By Gil Schwartz

January is the time for reevaluation, and I find myself filled with all the proper emotions right on schedule. Chief among these are shame and regret, followed closely by determination. How much more admirable I would like to be in the year to come! And not in the relations between myself and my fellow humanity, either. No, it's things between me and my computer I'd like to fix. As a public service, I lay bare my foibles in the hopes that my humiliation may serve the greater good:

No more buying CD-ROMs I never really use. That's right, I'm going to be real aggressive about this and either cut out the indiscriminate purchasing of discs or use them to their fullest potential. Right now, I'm planning on devoting the rest of the month to The Lawnmower Man, Myst, and Wrath of the Gods. All of these, among others, have installed their operating detritus on my hard drive, where they are taking up precious bytes for, at this point, no discernible reason. The fact that I am totally bogged down in each of them makes this a tough resolution to keep without weeping, but I'm determined. After I've completed these, I intend to listen to Stravinsky's The Rite of Spring all the way through and compile an interesting report on something arcane using my Compton's Interactive Encyclopedia and Microsoft Encarta in a serious way for the very first time.

Perfect my online persona. I'm genuinely ashamed at the amount of time I've spent this year engaging in the lowest levels of discourse with people with whom I wouldn't share my spare sweat socks. Much of this conversation - and I use the word in the broadest sense - has been at the office, where people are starting to suspect my dedication to productivity. The other day, Werblin, our controller, came into my office with a sheaf of spreadsheets as big as a Buick and found me deep into a Tarot session with Madame Lazonga on AOL. I couldn't get off - she was in the middle of evaluating the forces now at play in my relationship with my cocker spaniel, Lumpy. "What the heck are you doing, man?" said Werblin. "Offloading a matrix interface," I told him, invoking my handy screen saver, but I don't think he believed me. In the meantime, I lost precious minutes of chat time! From here on in, I promise to close my door and not let anyone distract me!

I'm going to read my e-mail every day. My behavior here has been inexcusable! The other day Berber in Bethesda sent me the fourth quarter revenue numbers (which he had already faxed me a few minutes before), and I didn't find out about it until the next morning! Imagine if that was something crucial! From here on in, I'm going to log on right away, first thing, and spend quality time reading and replying before the first bolt of morning java has cleared my system. That kind of responsiveness to meaningful - indeed, any - communications is what the 90s are all about.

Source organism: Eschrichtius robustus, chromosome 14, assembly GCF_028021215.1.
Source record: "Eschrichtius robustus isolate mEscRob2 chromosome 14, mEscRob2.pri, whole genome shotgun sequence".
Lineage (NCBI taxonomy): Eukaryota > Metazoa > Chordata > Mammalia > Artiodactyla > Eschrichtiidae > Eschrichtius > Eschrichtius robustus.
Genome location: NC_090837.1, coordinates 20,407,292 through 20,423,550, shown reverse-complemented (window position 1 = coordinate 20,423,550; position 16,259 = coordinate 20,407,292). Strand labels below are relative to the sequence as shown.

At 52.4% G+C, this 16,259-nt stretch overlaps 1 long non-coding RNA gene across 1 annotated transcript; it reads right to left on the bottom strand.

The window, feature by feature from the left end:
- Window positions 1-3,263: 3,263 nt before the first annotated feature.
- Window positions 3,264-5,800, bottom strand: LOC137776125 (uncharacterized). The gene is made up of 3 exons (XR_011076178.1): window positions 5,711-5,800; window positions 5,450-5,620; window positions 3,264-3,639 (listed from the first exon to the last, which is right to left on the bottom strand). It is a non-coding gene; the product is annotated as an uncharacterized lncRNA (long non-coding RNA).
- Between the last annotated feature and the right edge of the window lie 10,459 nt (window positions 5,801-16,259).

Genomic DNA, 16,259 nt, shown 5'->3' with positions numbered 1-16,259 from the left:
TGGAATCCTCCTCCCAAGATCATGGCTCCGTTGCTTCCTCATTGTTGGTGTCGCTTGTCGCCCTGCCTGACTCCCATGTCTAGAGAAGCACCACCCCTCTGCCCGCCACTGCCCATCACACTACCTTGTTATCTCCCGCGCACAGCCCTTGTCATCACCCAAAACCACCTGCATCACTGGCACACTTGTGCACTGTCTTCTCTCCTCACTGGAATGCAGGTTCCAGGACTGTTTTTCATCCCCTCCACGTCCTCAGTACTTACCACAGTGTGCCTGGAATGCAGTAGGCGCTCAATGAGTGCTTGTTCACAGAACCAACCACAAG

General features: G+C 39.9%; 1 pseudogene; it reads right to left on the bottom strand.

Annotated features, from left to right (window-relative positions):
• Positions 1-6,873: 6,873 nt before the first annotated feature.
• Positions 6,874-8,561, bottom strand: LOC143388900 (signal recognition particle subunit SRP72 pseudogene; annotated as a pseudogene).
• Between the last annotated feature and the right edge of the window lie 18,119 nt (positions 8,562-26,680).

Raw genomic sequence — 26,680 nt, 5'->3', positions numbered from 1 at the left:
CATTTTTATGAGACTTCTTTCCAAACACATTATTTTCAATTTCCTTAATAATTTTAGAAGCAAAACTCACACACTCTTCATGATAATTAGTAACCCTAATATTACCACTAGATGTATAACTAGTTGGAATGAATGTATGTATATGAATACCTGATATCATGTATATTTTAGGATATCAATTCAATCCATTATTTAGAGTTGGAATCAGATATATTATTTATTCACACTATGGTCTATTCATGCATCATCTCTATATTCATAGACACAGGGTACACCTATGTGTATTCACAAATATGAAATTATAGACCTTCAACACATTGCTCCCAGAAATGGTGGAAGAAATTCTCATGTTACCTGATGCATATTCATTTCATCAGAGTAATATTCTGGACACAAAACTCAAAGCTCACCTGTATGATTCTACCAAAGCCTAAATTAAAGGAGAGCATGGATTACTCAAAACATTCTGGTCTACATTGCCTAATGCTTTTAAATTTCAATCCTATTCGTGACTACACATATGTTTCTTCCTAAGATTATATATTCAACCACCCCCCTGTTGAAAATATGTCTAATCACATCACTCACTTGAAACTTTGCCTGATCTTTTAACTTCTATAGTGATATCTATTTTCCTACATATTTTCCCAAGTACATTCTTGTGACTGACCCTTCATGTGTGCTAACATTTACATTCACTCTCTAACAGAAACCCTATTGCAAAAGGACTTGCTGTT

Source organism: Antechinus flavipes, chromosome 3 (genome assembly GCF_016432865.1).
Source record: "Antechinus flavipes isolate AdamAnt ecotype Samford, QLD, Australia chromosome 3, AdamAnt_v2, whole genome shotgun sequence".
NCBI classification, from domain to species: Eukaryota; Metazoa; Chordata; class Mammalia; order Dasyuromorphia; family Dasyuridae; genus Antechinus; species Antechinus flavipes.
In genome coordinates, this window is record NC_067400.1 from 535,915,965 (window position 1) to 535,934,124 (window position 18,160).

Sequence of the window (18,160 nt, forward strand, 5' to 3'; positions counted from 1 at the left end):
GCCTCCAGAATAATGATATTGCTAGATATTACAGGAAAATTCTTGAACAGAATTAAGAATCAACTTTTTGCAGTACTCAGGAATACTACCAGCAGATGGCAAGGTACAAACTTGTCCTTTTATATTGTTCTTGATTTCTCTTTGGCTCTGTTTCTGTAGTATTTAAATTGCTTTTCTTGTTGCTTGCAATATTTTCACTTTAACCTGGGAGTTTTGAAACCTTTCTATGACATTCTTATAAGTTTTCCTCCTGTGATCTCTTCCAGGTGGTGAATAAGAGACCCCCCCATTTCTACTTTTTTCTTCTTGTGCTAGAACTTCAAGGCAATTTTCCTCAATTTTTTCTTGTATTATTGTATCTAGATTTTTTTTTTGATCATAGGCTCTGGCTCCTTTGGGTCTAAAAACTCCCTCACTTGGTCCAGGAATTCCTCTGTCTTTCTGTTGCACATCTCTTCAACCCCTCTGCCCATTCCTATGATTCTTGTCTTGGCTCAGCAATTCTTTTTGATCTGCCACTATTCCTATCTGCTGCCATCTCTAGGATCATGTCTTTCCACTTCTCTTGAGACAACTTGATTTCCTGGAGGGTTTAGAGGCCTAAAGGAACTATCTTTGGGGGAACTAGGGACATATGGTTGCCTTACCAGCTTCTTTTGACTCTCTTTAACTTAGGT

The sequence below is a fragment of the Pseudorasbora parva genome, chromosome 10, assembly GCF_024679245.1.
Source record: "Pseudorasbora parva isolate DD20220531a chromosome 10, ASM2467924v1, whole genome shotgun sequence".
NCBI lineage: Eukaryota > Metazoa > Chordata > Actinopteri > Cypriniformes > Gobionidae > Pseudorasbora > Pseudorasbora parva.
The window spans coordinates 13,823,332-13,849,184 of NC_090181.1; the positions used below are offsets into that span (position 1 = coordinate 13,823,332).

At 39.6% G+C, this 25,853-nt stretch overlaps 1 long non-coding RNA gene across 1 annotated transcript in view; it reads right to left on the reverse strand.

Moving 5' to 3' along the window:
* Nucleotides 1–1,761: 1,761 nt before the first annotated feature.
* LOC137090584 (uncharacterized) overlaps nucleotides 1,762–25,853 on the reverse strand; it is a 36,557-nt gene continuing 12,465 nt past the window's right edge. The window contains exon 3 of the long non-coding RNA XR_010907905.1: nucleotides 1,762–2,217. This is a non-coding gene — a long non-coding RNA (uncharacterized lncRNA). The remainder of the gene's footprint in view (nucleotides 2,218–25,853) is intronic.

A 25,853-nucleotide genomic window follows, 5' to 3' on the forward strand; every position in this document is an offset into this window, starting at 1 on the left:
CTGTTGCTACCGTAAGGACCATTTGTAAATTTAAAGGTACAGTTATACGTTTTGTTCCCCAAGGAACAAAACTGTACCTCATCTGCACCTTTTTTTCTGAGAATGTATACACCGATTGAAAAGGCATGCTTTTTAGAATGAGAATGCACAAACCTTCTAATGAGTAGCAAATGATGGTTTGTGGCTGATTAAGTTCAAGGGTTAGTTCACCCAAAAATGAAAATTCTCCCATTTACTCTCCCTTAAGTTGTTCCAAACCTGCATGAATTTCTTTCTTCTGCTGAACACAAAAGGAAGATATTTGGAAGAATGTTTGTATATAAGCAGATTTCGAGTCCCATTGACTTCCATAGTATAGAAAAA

Upgrade! I'm very ashamed. If I were run over by a bus tomorrow and somebody had to look over my hard drive, the age of the stuff in there would repulse them. So much of my mission-critical work is done on beloved, but antiquated software, and the idea of messing around with it gives me hives in all the wrong places. Up until now, it was almost like I didn't care. It's a new year, with new possibilities, and there's no reason I can't make a clean break with the past. I've got all the newest versions of my favorite software right here, and by next Thursday, I will have installed it all (keeping parallel installations of my old versions, too, just in case, you know, something appears in the newer ones I don't like, or is hard to learn, or unnecessarily arcane - you know how it is).

I'm never using the words information superhighway again without laughing. And if any of you do at lunch, in a meeting, on the train or in a symposium…I'll kick you down the block. I'll take you on, one by one! I've had it with every constituent part of it! I'm overloaded with information! I see no evidence that anything about it is super! And it's not a highway! Worst of all, it's an umbrella term that destroys the need for anyone conversing on the subject to say what they mean. Not to mention the fact that, for the most part, the whole thing is almost entirely fictional. Hey! Gang! Right now it's a network with 3 million squinting wretches poking over it day-to-day! And that's it! Brother! When it's more than that, we'll all know about it. Until then - shut up! Jeez!

I will be jolly and less aggravated. Starting right now. So have a great year! And don't let them catch you having too much fun on your machine, you hear? The fact that great computing is a whole lot serious than it looks is one of those tasty little secrets we should probably keep between us power users. And if someone should ask whether what you're doing at this moment is worthwhile, just tell them, "Sure - I'm boning up on the protocol for offloading matrix interfaces." That oughtta hold 'em - for another year.